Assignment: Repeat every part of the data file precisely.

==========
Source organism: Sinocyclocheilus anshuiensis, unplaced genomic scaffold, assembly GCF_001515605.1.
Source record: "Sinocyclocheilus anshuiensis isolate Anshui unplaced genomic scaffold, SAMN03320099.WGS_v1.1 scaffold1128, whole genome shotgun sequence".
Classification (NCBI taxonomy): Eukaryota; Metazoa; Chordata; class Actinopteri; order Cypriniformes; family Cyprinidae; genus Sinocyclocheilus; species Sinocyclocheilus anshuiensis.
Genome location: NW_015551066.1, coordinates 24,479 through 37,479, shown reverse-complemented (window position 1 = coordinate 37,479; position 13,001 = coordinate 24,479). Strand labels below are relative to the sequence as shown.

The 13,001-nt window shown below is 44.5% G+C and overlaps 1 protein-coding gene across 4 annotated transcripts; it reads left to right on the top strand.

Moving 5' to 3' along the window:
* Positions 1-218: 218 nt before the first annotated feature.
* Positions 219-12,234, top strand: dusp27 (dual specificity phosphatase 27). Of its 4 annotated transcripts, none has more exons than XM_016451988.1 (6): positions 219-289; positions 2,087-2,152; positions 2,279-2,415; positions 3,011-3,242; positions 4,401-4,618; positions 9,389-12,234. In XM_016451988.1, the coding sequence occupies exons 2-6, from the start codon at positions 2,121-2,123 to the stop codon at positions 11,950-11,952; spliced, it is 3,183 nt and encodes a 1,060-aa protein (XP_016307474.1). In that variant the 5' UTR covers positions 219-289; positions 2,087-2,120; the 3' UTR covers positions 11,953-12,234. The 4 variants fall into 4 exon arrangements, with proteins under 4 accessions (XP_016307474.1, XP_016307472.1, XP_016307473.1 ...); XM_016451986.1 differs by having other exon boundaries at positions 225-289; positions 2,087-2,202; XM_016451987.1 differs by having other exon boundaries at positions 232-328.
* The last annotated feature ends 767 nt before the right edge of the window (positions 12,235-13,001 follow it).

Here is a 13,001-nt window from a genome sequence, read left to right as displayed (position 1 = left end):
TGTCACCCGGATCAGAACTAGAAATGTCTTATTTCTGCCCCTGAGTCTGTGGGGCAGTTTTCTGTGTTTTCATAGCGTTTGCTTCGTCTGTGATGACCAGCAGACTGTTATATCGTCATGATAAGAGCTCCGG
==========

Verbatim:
Source organism: Sinocyclocheilus anshuiensis, unplaced genomic scaffold, assembly GCF_001515605.1.
Source record: "Sinocyclocheilus anshuiensis isolate Anshui unplaced genomic scaffold, SAMN03320099.WGS_v1.1 scaffold1128, whole genome shotgun sequence".
Classification (NCBI taxonomy): Eukaryota; Metazoa; Chordata; class Actinopteri; order Cypriniformes; family Cyprinidae; genus Sinocyclocheilus; species Sinocyclocheilus anshuiensis.
Genome location: NW_015551066.1, coordinates 24,479 through 37,479, shown reverse-complemented (window position 1 = coordinate 37,479; position 13,001 = coordinate 24,479). Strand labels below are relative to the sequence as shown.

The 13,001-nt window shown below is 44.5% G+C and overlaps 1 protein-coding gene across 4 annotated transcripts; it reads left to right on the top strand.

Moving 5' to 3' along the window:
* Positions 1-218: 218 nt before the first annotated feature.
* Positions 219-12,234, top strand: dusp27 (dual specificity phosphatase 27). Of its 4 annotated transcripts, none has more exons than XM_016451988.1 (6): positions 219-289; positions 2,087-2,152; positions 2,279-2,415; positions 3,011-3,242; positions 4,401-4,618; positions 9,389-12,234. In XM_016451988.1, the coding sequence occupies exons 2-6, from the start codon at positions 2,121-2,123 to the stop codon at positions 11,950-11,952; spliced, it is 3,183 nt and encodes a 1,060-aa protein (XP_016307474.1). In that variant the 5' UTR covers positions 219-289; positions 2,087-2,120; the 3' UTR covers positions 11,953-12,234. The 4 variants fall into 4 exon arrangements, with proteins under 4 accessions (XP_016307474.1, XP_016307472.1, XP_016307473.1 ...); XM_016451986.1 differs by having other exon boundaries at positions 225-289; positions 2,087-2,202; XM_016451987.1 differs by having other exon boundaries at positions 232-328.
* The last annotated feature ends 767 nt before the right edge of the window (positions 12,235-13,001 follow it).

Here is a 13,001-nt window from a genome sequence, read left to right as displayed (position 1 = left end):
TGTCACCCGGATCAGAACTAGAAATGTCTTATTTCTGCCCCTGAGTCTGTGGGGCAGTTTTCTGTGTTTTCATAGCGTTTGCTTCGTCTGTGATGACCAGCAGACTGTTATATCGTCATGATAAGAGCTCCGG